A necklace of memories from diamonds and pearls

When I saw the new pop up on my iPhone screen as a BBC notification and SVT news notification simultaneously, I was like... "not another one!"
Only later, I realised that it went much, much deeper than that.
He wasn't just "another one"
I now remember the exact curve at the dirt road leading home where I was when I had finished reading the short sentences stating the death of singer Prince. Just as I remember the exact chair I was sitting in, in the bank, when my father called me to tell me my grandmother was dead. Just like I remember the sofa I sat in when I heard the news that Michael Jackson was dead, as well as remembering the exact place in northern Sumatra I was in when hearing about the Twin Towers. And the death of both the parents of my oldest, dearest friend Nicole- my mother telling me as I kicked my shoes off after school, her stature, shocked, standing there in the kitchen. The phone call from Nicole to the phone in that living room in Chicago, sobbing, me looking at the carpet, the color of the carpet, as she told me that her dad had passed away. 
You know how it is. Some news imprints itself along with the place you were in. And that will always stay with you. Your personal story. Your personal history. Moments of total shock. Disbelief. Wanting to turn back time just a split of a second to before, when this news wasn't true. Not wanting it to be true. Wanting it all to be a mistake. A horrible mistake. 

Well, the death of Prince himself wasn't so much the painful thing. It was a process, and still is a process, of memories flooding through me. Remembering all the places where his music has been present in my life. Remembering the people, the situations that go with it. So many memories, so many places. 

And what made me sad, was that many of these people and these places are no longer present in my life. No longer a part of my life. They are also dead. They don't exist. A process of observing my life, and my choices of living in a different country than the one I grew up in. Choices that always mean separation. A separation from loved ones and history, but also a separation from the heavy conditionings by society, which we tend to be able to take a step back from as we go live in another culture. We undress ourselves and see things clearer when removed from our cultural home. I cannot imagine myself living in that same place where all these memories are played out; and yet, the separation from it makes me sad.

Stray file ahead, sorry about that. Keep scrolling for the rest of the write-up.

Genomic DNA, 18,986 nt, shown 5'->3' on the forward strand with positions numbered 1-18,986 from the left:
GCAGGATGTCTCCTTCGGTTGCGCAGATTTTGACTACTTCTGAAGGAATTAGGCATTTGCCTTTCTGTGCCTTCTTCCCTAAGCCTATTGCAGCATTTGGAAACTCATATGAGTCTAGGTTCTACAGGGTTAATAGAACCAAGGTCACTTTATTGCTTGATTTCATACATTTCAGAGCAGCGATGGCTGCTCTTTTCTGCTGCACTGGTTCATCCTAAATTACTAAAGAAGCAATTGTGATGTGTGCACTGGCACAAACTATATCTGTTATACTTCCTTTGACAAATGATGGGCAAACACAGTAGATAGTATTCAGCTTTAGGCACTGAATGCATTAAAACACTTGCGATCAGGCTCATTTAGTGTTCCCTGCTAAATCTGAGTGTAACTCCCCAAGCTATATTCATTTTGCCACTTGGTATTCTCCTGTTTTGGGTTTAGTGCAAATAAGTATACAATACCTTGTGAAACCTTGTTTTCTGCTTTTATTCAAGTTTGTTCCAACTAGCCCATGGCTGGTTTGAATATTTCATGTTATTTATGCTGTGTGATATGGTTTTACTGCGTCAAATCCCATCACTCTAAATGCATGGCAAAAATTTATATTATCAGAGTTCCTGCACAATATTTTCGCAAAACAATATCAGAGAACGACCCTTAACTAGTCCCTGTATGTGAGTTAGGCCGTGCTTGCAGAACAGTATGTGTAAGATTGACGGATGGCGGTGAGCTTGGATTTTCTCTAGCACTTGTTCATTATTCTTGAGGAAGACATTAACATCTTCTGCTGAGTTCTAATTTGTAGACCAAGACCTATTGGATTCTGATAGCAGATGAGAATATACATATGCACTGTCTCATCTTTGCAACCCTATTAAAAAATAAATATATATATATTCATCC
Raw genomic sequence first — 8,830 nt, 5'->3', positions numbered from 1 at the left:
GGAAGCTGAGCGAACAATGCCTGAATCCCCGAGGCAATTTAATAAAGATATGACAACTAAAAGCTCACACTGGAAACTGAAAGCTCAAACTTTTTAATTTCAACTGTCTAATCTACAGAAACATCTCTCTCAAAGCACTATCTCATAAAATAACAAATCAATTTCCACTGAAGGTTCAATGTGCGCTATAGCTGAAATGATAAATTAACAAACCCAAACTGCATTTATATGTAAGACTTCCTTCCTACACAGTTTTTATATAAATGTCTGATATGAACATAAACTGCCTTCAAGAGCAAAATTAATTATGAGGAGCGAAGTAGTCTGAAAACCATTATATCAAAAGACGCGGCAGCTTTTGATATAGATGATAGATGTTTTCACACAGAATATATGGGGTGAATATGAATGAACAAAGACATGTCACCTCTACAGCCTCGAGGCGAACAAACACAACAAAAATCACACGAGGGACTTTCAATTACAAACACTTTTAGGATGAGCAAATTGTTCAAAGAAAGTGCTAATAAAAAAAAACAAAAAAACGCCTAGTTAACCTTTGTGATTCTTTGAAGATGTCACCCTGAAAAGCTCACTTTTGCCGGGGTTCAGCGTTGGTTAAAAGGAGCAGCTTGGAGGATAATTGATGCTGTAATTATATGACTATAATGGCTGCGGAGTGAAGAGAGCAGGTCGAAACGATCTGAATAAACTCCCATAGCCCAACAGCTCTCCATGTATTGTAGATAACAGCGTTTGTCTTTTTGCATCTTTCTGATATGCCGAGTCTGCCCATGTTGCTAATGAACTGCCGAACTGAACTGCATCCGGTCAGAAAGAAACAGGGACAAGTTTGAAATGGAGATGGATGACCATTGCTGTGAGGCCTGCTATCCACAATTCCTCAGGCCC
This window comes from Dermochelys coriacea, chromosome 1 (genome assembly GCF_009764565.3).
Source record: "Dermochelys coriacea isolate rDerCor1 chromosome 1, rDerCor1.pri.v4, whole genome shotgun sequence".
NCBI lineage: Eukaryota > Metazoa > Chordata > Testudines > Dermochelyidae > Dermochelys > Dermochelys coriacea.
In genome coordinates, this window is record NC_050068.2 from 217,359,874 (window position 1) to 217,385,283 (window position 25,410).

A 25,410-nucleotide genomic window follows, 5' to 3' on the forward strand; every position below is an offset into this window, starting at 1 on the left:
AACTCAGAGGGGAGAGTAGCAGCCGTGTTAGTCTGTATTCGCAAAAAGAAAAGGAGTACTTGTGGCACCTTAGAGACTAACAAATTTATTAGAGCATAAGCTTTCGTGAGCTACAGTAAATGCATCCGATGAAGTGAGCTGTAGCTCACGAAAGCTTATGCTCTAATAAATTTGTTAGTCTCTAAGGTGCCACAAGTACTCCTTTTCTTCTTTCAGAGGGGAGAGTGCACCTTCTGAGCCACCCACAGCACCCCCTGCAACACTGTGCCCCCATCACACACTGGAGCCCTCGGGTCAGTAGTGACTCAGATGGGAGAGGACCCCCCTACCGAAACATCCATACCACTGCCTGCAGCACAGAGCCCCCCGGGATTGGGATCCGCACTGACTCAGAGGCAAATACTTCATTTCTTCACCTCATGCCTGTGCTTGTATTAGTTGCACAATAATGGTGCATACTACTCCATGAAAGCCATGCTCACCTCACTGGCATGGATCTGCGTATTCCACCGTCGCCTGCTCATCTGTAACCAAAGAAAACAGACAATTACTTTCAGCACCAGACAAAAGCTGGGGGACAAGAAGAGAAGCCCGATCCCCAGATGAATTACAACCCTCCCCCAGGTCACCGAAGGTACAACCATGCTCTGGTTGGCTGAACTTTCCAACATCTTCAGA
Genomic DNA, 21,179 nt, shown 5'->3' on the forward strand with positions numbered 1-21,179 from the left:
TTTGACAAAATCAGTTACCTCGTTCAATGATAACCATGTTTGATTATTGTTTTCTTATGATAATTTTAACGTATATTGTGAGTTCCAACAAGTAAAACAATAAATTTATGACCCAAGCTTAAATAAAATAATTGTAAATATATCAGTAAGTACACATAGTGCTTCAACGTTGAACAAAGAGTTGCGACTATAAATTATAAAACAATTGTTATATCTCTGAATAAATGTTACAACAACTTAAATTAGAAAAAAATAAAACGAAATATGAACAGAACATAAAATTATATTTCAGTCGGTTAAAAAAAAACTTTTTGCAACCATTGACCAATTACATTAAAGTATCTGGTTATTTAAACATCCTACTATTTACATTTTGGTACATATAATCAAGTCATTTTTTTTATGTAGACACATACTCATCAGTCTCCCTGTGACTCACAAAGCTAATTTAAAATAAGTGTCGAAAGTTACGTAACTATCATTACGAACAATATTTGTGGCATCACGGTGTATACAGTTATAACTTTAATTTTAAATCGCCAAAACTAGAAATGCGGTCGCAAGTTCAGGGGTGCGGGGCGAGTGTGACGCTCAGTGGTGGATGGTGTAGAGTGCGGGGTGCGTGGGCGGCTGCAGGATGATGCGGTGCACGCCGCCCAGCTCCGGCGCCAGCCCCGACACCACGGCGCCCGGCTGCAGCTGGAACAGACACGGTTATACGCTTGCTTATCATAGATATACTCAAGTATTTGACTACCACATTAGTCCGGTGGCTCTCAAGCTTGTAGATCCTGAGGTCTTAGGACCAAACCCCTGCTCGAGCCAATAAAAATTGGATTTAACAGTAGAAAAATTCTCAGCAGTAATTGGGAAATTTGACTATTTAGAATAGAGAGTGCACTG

And I thought about how amazing it is that there are people like Prince, who weave into our lives, and help us create memories, and help us remember. 
After hearing of his death, I of course couldn't avoid hearing his music being played everywhere. And it stung my heart as well as made it open and blossom; I remembered things that I had forgotten. Prince and his music is imprinted as part of my history, as part of my life, and I am so grateful that there are geniuses like him, who do this for all of us. Who make us think. Who make us dance. Who make us feel better, who make us feel heard and seen, who tie all the loose memory parts together and make it a beautiful necklace of diamonds and pearls. 

Thank you Prince. 

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